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    7. I understand that, but with lots of compounds (alkaloids as cited lots by T. Hudlicky in his book, for example) high NMR yields aren't that relevant, because the products are hard to get from the reaction mixtures - they oxidize and condense and do lots of other things that make them hard to get out. NMR yields would give you a relative assessment of the method relative to others for the same compound, but it doesn't tell you what you will actually get if you use it.

      People interested in method development are probably interested in a relative assessment of method quality, but other people will want the method to help them make the compounds, and the NMR yields may not be helpful in telling them what they'll get out. If yields are supposed to assess method quality, it would probably be more honest to directly compare methods.

      Unless they're on large scale, 99% isolated yields are probably bunk, but if they're willing to report those, well, then why wouldn't they report questionable yields by NMR?

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    8. "Unless they're on large scale, 99% isolated yields are probably bunk, but if they're willing to report those, well, then why wouldn't they report questionable yields by NMR?"

      Yes, that is true...

      I still disagree with you on the other point however. NMR is the one true method that will tell you how well the reaction went. A reaction on a sensitive substrate could be worked up in a glove box, theoretically, by industry types who have a lot of money. Otherwise isolated yields on difficult substrates are a good substitute for telling how little money your lab has. Of course, I do have isolated yields for new, air-sensitive (and other non air sensitive) compounds that I made in my papers, but I often know that I probably could have done a lot better if I really wanted to, especially when I check the NMR scale reaction. Still with all the academic limitations, it's better for someone reading your paper to be pleasantly surprised (or to think of you as having bad technique) then by them getting angry at you for not being able to repeat a high yield. Recently I've been putting down both yields for some challenging compounds (isolated and NMR).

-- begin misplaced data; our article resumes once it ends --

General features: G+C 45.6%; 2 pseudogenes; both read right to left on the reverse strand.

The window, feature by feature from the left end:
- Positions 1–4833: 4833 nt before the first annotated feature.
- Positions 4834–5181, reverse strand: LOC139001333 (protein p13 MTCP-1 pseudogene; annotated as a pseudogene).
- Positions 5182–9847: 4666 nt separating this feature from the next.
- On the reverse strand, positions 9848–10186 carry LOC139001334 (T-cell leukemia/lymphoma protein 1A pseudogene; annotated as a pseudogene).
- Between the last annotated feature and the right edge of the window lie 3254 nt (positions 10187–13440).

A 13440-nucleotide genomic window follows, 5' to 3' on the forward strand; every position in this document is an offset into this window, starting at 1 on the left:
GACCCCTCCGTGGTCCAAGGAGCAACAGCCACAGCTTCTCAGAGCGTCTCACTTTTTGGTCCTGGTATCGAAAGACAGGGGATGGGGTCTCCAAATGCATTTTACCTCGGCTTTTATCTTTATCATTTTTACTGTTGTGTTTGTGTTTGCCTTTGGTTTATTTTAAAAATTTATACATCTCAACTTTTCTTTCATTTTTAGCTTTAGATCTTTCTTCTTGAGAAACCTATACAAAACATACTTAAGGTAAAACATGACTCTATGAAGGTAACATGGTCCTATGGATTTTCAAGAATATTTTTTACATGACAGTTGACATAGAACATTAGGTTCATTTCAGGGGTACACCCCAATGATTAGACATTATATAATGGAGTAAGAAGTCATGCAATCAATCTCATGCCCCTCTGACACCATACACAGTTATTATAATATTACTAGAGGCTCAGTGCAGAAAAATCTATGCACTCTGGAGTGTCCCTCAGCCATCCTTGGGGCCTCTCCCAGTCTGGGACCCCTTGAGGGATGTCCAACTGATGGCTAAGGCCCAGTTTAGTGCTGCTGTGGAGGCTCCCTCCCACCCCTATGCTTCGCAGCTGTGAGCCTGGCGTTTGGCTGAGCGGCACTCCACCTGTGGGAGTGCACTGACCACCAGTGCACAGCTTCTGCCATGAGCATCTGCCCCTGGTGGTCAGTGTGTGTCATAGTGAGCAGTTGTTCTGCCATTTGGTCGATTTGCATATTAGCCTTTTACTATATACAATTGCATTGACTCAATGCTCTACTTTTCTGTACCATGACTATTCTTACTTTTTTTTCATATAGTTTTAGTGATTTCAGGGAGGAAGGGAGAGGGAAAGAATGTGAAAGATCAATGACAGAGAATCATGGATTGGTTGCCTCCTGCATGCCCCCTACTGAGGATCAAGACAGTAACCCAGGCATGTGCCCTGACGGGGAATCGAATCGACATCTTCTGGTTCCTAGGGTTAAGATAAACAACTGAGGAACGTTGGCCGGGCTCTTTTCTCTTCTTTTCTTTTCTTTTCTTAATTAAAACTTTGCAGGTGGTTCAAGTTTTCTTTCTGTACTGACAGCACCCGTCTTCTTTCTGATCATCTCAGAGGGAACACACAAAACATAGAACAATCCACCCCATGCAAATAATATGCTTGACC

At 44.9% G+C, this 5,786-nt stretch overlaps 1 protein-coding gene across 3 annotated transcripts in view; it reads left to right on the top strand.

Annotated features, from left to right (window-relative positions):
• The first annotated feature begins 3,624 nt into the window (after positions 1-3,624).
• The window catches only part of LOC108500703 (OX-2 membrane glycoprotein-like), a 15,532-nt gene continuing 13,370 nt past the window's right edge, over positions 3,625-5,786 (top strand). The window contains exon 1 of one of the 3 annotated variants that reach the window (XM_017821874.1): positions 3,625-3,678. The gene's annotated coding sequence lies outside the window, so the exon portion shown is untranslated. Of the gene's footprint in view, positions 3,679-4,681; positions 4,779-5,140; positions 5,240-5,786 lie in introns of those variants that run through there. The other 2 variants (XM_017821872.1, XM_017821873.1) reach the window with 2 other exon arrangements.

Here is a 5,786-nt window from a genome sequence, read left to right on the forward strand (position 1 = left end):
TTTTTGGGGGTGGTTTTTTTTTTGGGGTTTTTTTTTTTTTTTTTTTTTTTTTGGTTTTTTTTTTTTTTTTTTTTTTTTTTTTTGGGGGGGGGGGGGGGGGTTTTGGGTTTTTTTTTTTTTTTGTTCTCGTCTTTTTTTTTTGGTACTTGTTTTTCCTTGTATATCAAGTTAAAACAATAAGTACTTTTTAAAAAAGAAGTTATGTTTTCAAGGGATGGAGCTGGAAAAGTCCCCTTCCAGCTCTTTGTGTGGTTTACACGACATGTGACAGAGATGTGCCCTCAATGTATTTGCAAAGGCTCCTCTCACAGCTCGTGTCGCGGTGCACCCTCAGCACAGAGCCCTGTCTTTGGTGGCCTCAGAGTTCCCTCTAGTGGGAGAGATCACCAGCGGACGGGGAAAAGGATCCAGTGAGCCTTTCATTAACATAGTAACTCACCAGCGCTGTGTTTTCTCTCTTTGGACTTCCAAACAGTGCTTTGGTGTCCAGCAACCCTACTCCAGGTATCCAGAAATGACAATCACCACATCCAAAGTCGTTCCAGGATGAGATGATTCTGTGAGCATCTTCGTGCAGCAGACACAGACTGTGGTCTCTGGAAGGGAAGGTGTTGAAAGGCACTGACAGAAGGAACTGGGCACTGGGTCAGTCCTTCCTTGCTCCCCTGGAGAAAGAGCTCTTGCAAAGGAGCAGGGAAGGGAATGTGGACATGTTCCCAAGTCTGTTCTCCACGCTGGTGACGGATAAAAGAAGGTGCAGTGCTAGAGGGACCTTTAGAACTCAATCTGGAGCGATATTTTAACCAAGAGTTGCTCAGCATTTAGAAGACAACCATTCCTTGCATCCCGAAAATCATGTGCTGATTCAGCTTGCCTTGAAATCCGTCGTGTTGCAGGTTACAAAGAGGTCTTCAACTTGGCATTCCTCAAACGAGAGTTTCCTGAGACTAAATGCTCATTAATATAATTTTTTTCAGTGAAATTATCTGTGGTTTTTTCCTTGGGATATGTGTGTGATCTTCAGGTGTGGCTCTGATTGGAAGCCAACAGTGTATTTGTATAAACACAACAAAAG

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  4. "That's it! Time to start a witch hunt on Bracher's blog." ;-)

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    1. Or, in a similar vein "I better take a real good look at that baseline noise in the SI".

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  5. 11, then 11, then 11 again. If it still does not work alternate 1 and 7 for a number of times, the start again modifying all that seems less likely to actually work.....

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  6. After 11 :"These NMRs are unwatchable. How they publish higher than me?"

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  7. Still looking for the experimental section... it's gotta be around here somewhere...

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  8. conversion = 'NMR yield'
    yield = weighted isolated material

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    1. Conversion of starting definitely does not equal NMR yield. You can get more than one product. Especially with some reactions that I do.

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  9. Conversion doesn't equal yield - just because starting material's gone doesn't mean it went to product. NMR yield means you actually (well, probably) know what your product is; if you have an appropriate standard, it also tells you how much of your product is there.

    Conversion yield = "well, it's gone, but I don't know where it went". Really not helpful.